I just hope you can get to that place where it won’t bother you if anyone is looking, because it really doesn’t matter and to be honest I bet their not looking as much as you may feel they are.

    You can do it, I know you can!

    Wishing you luck and sending you support!

  • Machille
    2 years ago

    I can understand your trouble driving. I have a nice scooter that was given to me by a dear friend. I have used it 4 or 5 times just to go to the little store located in our apartment complex. It’s just a little to far for me to walk. Instead of driving my car, I’ve taken my scooter. It makes me feel bad because every body looks at me that certain way. I do walk with a cane. People just have a way of staring that makes me feel very uncomfortable. I refuse to take my scooter in public or ride in a motorized cart because of the stares. Just because my symptoms are some what invisible to strangers, doesn’t mean I don’t need it. Because of this, I avoid large stores that require a lot of walking, avoid events where I can’t find a place to sit and enjoy what’s going on, and miss out on a lot. It’s by my choice though. My family says to use the scooter or motorized cart, but I feel embarrassed because every body looks at me trying to figure out what’s wrong with me with that stare. My doctor wanted me to have a wheelchair about 2 years ago, but I said no basically for the same reasons. My family is very supportive, but at times they become short tempered because even with a cane, I slow them down. I take to long getting around a store, or I take to long getting ready. I envy you for renting the scooter and not worrying what others think or do. I wish I had your courage. Take care and good luck driving your scooter at your next event.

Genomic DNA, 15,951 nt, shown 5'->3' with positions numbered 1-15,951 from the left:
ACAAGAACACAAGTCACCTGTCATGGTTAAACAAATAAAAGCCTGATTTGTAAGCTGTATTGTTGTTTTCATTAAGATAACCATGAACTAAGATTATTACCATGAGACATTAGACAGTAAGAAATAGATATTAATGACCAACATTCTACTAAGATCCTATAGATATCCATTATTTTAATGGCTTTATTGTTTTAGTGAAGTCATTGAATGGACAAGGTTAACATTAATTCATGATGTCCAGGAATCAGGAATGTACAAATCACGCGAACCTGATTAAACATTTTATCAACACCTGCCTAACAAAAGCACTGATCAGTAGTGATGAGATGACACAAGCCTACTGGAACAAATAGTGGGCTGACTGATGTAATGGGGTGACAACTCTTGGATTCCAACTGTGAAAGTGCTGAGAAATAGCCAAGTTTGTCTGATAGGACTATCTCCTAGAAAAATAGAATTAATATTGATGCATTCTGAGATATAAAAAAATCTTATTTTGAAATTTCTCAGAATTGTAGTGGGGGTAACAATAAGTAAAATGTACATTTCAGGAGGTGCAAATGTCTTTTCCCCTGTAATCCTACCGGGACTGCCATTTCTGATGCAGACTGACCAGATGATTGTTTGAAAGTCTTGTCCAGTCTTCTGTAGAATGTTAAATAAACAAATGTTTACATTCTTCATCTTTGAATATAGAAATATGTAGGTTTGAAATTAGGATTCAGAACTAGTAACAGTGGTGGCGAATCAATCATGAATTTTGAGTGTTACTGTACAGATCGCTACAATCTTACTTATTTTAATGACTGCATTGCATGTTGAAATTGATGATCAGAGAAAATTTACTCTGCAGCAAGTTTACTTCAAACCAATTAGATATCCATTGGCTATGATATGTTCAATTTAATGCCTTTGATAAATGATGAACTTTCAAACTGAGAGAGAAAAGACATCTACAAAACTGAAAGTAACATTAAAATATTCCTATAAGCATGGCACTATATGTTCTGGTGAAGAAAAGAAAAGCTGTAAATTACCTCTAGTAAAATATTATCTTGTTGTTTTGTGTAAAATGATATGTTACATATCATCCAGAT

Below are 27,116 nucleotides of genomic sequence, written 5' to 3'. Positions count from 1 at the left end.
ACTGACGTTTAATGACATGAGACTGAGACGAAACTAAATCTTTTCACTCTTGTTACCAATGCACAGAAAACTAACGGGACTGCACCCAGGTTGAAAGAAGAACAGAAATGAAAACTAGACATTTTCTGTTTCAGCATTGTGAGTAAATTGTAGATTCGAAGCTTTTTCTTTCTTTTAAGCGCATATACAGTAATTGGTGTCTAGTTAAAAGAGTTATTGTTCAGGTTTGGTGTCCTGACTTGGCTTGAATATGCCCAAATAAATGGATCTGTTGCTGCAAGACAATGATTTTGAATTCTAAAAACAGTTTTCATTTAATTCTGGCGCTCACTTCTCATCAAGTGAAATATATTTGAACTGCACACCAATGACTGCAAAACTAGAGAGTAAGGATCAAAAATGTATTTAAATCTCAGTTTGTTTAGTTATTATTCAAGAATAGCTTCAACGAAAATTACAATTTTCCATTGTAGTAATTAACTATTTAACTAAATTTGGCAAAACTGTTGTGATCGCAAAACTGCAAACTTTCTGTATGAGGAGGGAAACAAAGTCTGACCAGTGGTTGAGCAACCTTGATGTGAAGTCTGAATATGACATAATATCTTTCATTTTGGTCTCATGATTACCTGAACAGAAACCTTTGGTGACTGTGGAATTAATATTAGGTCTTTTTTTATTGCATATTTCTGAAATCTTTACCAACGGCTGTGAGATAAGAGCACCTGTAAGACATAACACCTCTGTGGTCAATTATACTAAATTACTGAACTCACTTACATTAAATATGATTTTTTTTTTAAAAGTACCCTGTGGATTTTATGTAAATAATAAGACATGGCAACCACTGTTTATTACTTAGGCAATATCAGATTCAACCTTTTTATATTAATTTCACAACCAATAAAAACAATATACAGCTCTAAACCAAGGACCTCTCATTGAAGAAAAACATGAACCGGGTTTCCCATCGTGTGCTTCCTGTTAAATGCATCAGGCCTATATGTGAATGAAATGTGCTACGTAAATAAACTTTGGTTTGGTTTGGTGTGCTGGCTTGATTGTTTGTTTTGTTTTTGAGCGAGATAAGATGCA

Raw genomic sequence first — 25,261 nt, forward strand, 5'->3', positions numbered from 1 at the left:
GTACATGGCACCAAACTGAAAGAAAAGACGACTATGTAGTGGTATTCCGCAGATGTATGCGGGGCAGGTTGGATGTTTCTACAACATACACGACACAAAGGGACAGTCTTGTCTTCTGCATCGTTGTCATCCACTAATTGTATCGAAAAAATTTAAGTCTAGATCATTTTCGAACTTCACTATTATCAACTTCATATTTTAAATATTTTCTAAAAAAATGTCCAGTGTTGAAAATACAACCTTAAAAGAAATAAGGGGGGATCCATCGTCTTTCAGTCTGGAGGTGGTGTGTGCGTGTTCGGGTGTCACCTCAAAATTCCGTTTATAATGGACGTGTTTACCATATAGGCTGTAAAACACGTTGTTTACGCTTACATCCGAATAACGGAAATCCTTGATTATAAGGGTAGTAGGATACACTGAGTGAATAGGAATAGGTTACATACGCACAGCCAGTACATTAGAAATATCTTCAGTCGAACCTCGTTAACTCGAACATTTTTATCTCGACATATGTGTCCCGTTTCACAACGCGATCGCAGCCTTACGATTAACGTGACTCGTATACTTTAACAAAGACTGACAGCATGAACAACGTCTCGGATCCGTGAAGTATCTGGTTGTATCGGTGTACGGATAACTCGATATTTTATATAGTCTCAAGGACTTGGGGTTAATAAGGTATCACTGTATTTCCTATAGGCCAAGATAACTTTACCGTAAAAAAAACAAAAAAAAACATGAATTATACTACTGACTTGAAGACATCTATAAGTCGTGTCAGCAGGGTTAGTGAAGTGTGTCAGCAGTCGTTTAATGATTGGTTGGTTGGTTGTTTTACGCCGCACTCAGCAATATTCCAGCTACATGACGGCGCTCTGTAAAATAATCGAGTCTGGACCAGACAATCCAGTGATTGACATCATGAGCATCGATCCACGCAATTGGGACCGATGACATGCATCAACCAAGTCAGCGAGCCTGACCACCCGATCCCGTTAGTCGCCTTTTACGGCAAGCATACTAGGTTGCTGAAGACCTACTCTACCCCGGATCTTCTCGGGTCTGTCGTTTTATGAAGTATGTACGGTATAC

• rmdanielsom
    2 years ago

    Machille,

    I live in a small town that is not wheelchair friendly physically. And, as I stated in another post, I have a love-hate relationship with my wheelchair.

    I love the limited freedom that it gives me, without it I would be bedridden. I hate the chair and being treated as a child simply because I cannot meet somebody eye to eye, or better yet, as if I was mentally incompetent or didn’t exist.

    I am on my second chair which is more noticeable than my first one. I have decided that since you cannot ignore it, I’m going to flaunt it.

    I still have to work out all the details, but I’m going to Steam Punk my chair. There will be no missing that chair or me when I am done.

    Since I have to use this device, I might as well have some fun with it. If other people don’t like it they can do one of two things; they can either bite my anatomy or help find a cure for MS. The one thing that they will not be able to do is ignore me.

    Who knows, maybe somebody will come over to strike up a conversation with me about my chair and I will make a new friend.

  • Lisa M
    2 years ago

    Good article Laura, I use a scooter every time I leave the house now but since I no longer drive, Im always with someone, I have always thought about “what if I didn’t have help” I would have very hard time with certain situations for sure, the elevator being one of them.

    I totally get what your saying about the eye to eye thing, Most the time its not even an issue for me but on occasion, and its usually at grocery store, the checker may treat me as Im not there, my husband or whom ever Im with is the standing, eye to eye person. It used to make me angry and sometimes I’d say something as I rolled away, like Im not invisible and shake my head in disgust.

    It doesn’t happen very much but when it does, I now just smile as I roll away and say, Have great day. I remember the first time I had to use one at a store, it was tricky learning to dive it so I got a few chuckles from your article, it gets easier every time, those scooters at store are like a zambonie to be now, their so big and slow, I love my small, speedy one, I can feel the wind in my hair sometimes too!

    Carry on ;- )

  • Poll